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5 Don’ts in Mixing Fonts that You Need to Remember

Graphic design is an ever-evolving technique and any designer will need to keep up with software, techniques, and a lot of other things to keep their designing game sharp. This is also true in typography, as people in any stage of design still often get caught off in simple mistakes.

While it may look simple, sometimes this mistake can highly affect the overall results of their design. Some of the simple mistakes but keep repeatedly occurring are when mixing and matching different fonts in a single design.

Typeface selection is an important part of any design project, but it certainly can be tricky to mix and match multiple typefaces. To make sure you avoid the same mistakes, here are five don’ts that you can avoid to keep your design looks cool and professional. 

Source : Creative Fabrica
  • Changing fonts

When done appropriately, mixing and matching typeface can help your reader understand each section of the message in your design better. However, if you are using too many typefaces and changing them too often, you will confuse your reader instead.

With too many jumps between one type of typeface to another, readers’ focus will be shifted from understanding the messages to figuring out what are the points of all the changes. Additionally, it can also make your design looks cluttered instead.

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  • Inappropriate size

Each font has different optimal sizes where designers think they look best. Some typefaces look better when they are bigger when others are best in a smaller size and used in the body. While you can interchange them as you see fit, sometimes it doesn’t work.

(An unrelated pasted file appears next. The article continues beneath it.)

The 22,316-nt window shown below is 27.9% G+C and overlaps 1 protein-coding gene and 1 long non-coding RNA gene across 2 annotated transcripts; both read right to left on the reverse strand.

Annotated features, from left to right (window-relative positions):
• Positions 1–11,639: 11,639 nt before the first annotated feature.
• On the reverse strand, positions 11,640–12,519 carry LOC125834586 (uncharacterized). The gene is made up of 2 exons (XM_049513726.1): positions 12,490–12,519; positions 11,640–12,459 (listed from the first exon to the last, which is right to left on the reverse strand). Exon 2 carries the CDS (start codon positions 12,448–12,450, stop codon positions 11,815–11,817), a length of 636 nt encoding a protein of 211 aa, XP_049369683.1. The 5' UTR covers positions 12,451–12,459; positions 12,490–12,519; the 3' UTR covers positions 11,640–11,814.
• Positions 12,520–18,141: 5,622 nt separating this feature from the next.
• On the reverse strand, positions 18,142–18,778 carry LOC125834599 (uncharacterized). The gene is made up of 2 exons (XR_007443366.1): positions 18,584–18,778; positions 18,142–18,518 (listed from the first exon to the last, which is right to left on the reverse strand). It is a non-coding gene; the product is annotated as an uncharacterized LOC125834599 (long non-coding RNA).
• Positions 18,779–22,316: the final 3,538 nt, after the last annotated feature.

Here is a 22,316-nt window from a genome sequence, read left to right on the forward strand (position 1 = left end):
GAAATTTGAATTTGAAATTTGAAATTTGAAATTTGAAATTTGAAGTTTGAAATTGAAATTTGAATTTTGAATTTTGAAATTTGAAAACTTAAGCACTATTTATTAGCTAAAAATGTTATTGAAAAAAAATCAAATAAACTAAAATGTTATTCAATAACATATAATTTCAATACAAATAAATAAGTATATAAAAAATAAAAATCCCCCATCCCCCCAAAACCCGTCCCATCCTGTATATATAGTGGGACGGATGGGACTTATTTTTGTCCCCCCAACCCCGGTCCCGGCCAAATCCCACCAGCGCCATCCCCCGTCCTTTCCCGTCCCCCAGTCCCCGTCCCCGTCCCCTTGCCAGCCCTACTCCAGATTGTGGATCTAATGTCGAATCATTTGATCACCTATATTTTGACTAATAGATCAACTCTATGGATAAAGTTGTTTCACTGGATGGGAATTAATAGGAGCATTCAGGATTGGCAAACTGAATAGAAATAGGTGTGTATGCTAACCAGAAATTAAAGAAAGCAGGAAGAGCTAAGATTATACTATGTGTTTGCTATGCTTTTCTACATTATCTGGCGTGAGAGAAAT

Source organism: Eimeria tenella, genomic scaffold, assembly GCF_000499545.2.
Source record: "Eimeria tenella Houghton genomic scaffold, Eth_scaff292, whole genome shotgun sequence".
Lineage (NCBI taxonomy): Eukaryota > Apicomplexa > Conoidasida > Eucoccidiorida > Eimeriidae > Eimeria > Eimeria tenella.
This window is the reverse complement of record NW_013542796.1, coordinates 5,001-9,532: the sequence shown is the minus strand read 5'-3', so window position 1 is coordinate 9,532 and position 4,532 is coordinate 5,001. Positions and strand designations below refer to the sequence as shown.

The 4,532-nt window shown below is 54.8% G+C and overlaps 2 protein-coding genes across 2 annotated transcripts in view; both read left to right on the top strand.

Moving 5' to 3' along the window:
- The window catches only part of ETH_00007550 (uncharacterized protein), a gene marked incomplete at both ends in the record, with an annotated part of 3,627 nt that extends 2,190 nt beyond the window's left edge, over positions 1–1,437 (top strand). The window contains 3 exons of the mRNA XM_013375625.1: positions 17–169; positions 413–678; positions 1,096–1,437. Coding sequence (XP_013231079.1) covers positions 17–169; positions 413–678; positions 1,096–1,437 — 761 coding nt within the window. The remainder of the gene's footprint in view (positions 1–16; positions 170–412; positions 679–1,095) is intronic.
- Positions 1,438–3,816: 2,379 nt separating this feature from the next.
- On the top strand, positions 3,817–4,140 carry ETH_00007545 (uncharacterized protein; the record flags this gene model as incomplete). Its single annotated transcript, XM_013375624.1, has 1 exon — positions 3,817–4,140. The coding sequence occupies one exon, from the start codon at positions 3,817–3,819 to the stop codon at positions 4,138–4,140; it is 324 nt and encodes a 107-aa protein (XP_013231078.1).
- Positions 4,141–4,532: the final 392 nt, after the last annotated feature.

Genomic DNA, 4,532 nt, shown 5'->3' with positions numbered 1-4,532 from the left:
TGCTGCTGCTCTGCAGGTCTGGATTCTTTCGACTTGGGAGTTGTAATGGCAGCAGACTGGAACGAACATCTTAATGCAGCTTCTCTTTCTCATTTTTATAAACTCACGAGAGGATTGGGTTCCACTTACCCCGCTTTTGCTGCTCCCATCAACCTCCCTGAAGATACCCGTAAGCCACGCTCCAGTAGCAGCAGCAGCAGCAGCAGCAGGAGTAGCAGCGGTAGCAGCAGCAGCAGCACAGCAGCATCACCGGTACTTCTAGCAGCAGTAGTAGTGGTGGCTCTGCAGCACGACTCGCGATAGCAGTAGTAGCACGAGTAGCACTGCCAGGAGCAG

The reason for this is because each font has different spacing settings between the lines of each character, space between characters or kernings, and the letter shapes themselves. These factors affect how the characters look like.

  • Misusing fonts

Many fonts are versatile enough that you can use it for any purpose and it still looks good. However, certain fonts convey specific feelings which will end up look odd if you’re not using them appropriately. 

For example, you are creating an advertisement for an ice cream product. However, you use a dark and gothic style of typography, which certainly doesn’t match with the fun, sweet, and sunny vibes that are commonly associated with ice cream. 

  • Similar fonts

When using multiple fonts, you have to make sure that they are distinctive enough or readers will not be able to differentiate them. If it is barely indistinguishable, it can confuse readers and their focus will shift from reading the message to finding the difference between the typeface. 

Using a typeface in a similar style can be tempting and you may feel like it will look good. However, it will make your design look messy instead when the typeface is constantly shifted between each other.

  • Clashing Styles

Lastly, avoid using clashing styles. While it is true that you shouldn’t use a similar typeface, using clashing fonts will not look good for your design either. As a rule of thumb, make sure you use typeface from the same family.

These are five don’ts that can help you in mixing and matching fonts together in a design. Now that you know some of them, what mistakes that you constantly doing? Find your inspiration in mixing and matching fonts in a font website such as Pollux of Geminorum.

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